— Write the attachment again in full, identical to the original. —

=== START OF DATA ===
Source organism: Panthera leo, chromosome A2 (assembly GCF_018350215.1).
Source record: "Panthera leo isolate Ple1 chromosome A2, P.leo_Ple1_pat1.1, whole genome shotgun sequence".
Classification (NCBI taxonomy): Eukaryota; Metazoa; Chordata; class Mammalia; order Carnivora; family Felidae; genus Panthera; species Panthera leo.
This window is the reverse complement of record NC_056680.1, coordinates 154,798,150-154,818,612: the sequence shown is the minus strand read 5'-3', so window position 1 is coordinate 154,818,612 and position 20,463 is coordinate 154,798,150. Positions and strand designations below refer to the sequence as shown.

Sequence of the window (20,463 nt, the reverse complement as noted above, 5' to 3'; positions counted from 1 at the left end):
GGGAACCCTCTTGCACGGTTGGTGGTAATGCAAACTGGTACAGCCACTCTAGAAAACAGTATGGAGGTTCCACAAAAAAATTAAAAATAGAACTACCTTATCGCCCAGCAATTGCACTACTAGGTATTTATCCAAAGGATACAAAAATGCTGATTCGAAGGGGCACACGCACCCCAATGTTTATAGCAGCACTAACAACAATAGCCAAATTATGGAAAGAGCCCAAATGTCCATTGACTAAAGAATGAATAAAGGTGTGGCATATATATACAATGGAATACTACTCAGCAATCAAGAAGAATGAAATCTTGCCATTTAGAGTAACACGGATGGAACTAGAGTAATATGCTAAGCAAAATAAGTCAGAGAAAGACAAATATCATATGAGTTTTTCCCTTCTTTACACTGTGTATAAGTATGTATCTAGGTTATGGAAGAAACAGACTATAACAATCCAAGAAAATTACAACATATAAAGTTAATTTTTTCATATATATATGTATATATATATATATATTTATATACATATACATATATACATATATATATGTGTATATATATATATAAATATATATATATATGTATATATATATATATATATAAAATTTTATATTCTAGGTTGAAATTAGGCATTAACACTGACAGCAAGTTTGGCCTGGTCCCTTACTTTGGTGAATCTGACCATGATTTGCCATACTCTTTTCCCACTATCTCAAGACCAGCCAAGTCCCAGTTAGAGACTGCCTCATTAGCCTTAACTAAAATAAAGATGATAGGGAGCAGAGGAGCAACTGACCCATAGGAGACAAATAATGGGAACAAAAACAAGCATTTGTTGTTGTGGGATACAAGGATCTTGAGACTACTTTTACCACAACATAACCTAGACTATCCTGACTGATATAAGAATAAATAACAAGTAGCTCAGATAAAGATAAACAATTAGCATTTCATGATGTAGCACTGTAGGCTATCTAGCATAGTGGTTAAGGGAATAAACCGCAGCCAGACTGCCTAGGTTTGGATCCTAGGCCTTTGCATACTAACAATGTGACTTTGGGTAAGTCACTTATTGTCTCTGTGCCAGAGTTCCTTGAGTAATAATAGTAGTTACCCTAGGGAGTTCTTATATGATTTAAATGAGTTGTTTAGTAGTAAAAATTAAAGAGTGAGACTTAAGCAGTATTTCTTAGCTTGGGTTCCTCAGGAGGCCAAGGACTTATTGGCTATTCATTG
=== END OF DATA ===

Source organism: Panthera leo, chromosome A2 (assembly GCF_018350215.1).
Source record: "Panthera leo isolate Ple1 chromosome A2, P.leo_Ple1_pat1.1, whole genome shotgun sequence".
Classification (NCBI taxonomy): Eukaryota; Metazoa; Chordata; class Mammalia; order Carnivora; family Felidae; genus Panthera; species Panthera leo.
This window is the reverse complement of record NC_056680.1, coordinates 154,798,150-154,818,612: the sequence shown is the minus strand read 5'-3', so window position 1 is coordinate 154,818,612 and position 20,463 is coordinate 154,798,150. Positions and strand designations below refer to the sequence as shown.

Sequence of the window (20,463 nt, the reverse complement as noted above, 5' to 3'; positions counted from 1 at the left end):
GGGAACCCTCTTGCACGGTTGGTGGTAATGCAAACTGGTACAGCCACTCTAGAAAACAGTATGGAGGTTCCACAAAAAAATTAAAAATAGAACTACCTTATCGCCCAGCAATTGCACTACTAGGTATTTATCCAAAGGATACAAAAATGCTGATTCGAAGGGGCACACGCACCCCAATGTTTATAGCAGCACTAACAACAATAGCCAAATTATGGAAAGAGCCCAAATGTCCATTGACTAAAGAATGAATAAAGGTGTGGCATATATATACAATGGAATACTACTCAGCAATCAAGAAGAATGAAATCTTGCCATTTAGAGTAACACGGATGGAACTAGAGTAATATGCTAAGCAAAATAAGTCAGAGAAAGACAAATATCATATGAGTTTTTCCCTTCTTTACACTGTGTATAAGTATGTATCTAGGTTATGGAAGAAACAGACTATAACAATCCAAGAAAATTACAACATATAAAGTTAATTTTTTCATATATATATGTATATATATATATATATTTATATACATATACATATATACATATATATATGTGTATATATATATATAAATATATATATATATGTATATATATATATATATATAAAATTTTATATTCTAGGTTGAAATTAGGCATTAACACTGACAGCAAGTTTGGCCTGGTCCCTTACTTTGGTGAATCTGACCATGATTTGCCATACTCTTTTCCCACTATCTCAAGACCAGCCAAGTCCCAGTTAGAGACTGCCTCATTAGCCTTAACTAAAATAAAGATGATAGGGAGCAGAGGAGCAACTGACCCATAGGAGACAAATAATGGGAACAAAAACAAGCATTTGTTGTTGTGGGATACAAGGATCTTGAGACTACTTTTACCACAACATAACCTAGACTATCCTGACTGATATAAGAATAAATAACAAGTAGCTCAGATAAAGATAAACAATTAGCATTTCATGATGTAGCACTGTAGGCTATCTAGCATAGTGGTTAAGGGAATAAACCGCAGCCAGACTGCCTAGGTTTGGATCCTAGGCCTTTGCATACTAACAATGTGACTTTGGGTAAGTCACTTATTGTCTCTGTGCCAGAGTTCCTTGAGTAATAATAGTAGTTACCCTAGGGAGTTCTTATATGATTTAAATGAGTTGTTTAGTAGTAAAAATTAAAGAGTGAGACTTAAGCAGTATTTCTTAGCTTGGGTTCCTCAGGAGGCCAAGGACTTATTGGCTATTCATTG